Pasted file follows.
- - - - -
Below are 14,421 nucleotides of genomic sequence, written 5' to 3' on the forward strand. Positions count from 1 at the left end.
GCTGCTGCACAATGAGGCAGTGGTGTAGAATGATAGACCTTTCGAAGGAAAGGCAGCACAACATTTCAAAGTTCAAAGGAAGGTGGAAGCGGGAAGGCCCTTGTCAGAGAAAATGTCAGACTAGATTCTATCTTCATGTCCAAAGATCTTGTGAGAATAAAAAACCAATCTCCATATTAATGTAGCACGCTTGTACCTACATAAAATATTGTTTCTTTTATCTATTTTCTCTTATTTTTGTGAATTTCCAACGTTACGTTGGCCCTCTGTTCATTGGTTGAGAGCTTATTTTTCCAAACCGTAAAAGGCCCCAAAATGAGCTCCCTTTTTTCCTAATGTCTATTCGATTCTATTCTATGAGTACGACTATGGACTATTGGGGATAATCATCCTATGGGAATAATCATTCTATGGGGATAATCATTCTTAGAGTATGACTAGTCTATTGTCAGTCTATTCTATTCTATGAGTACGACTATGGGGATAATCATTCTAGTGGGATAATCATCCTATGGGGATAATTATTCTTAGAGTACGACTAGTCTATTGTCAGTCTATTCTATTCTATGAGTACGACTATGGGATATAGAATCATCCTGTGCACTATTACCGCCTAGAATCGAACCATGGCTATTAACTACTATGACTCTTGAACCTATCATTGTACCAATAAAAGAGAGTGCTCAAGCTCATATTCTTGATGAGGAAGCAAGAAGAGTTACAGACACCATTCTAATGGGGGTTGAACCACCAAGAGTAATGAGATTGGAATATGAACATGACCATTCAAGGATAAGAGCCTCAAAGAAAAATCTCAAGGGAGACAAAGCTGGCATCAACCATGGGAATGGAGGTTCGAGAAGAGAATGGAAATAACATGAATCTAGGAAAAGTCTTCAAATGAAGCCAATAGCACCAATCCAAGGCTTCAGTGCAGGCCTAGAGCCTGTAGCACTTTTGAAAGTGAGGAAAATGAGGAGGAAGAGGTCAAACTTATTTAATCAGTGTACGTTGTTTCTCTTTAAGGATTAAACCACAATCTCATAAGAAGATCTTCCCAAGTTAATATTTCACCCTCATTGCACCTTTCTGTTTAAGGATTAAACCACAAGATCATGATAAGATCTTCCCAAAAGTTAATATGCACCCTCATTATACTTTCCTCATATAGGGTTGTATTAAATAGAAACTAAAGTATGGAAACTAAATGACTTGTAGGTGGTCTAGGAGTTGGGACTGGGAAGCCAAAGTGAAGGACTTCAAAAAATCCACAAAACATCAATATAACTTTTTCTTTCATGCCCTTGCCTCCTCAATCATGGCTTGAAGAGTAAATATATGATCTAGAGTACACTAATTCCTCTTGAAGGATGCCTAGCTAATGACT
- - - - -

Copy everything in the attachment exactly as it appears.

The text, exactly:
Below are 14,421 nucleotides of genomic sequence, written 5' to 3' on the forward strand. Positions count from 1 at the left end.
GCTGCTGCACAATGAGGCAGTGGTGTAGAATGATAGACCTTTCGAAGGAAAGGCAGCACAACATTTCAAAGTTCAAAGGAAGGTGGAAGCGGGAAGGCCCTTGTCAGAGAAAATGTCAGACTAGATTCTATCTTCATGTCCAAAGATCTTGTGAGAATAAAAAACCAATCTCCATATTAATGTAGCACGCTTGTACCTACATAAAATATTGTTTCTTTTATCTATTTTCTCTTATTTTTGTGAATTTCCAACGTTACGTTGGCCCTCTGTTCATTGGTTGAGAGCTTATTTTTCCAAACCGTAAAAGGCCCCAAAATGAGCTCCCTTTTTTCCTAATGTCTATTCGATTCTATTCTATGAGTACGACTATGGACTATTGGGGATAATCATCCTATGGGAATAATCATTCTATGGGGATAATCATTCTTAGAGTATGACTAGTCTATTGTCAGTCTATTCTATTCTATGAGTACGACTATGGGGATAATCATTCTAGTGGGATAATCATCCTATGGGGATAATTATTCTTAGAGTACGACTAGTCTATTGTCAGTCTATTCTATTCTATGAGTACGACTATGGGATATAGAATCATCCTGTGCACTATTACCGCCTAGAATCGAACCATGGCTATTAACTACTATGACTCTTGAACCTATCATTGTACCAATAAAAGAGAGTGCTCAAGCTCATATTCTTGATGAGGAAGCAAGAAGAGTTACAGACACCATTCTAATGGGGGTTGAACCACCAAGAGTAATGAGATTGGAATATGAACATGACCATTCAAGGATAAGAGCCTCAAAGAAAAATCTCAAGGGAGACAAAGCTGGCATCAACCATGGGAATGGAGGTTCGAGAAGAGAATGGAAATAACATGAATCTAGGAAAAGTCTTCAAATGAAGCCAATAGCACCAATCCAAGGCTTCAGTGCAGGCCTAGAGCCTGTAGCACTTTTGAAAGTGAGGAAAATGAGGAGGAAGAGGTCAAACTTATTTAATCAGTGTACGTTGTTTCTCTTTAAGGATTAAACCACAATCTCATAAGAAGATCTTCCCAAGTTAATATTTCACCCTCATTGCACCTTTCTGTTTAAGGATTAAACCACAAGATCATGATAAGATCTTCCCAAAAGTTAATATGCACCCTCATTATACTTTCCTCATATAGGGTTGTATTAAATAGAAACTAAAGTATGGAAACTAAATGACTTGTAGGTGGTCTAGGAGTTGGGACTGGGAAGCCAAAGTGAAGGACTTCAAAAAATCCACAAAACATCAATATAACTTTTTCTTTCATGCCCTTGCCTCCTCAATCATGGCTTGAAGAGTAAATATATGATCTAGAGTACACTAATTCCTCTTGAAGGATGCCTAGCTAATGACT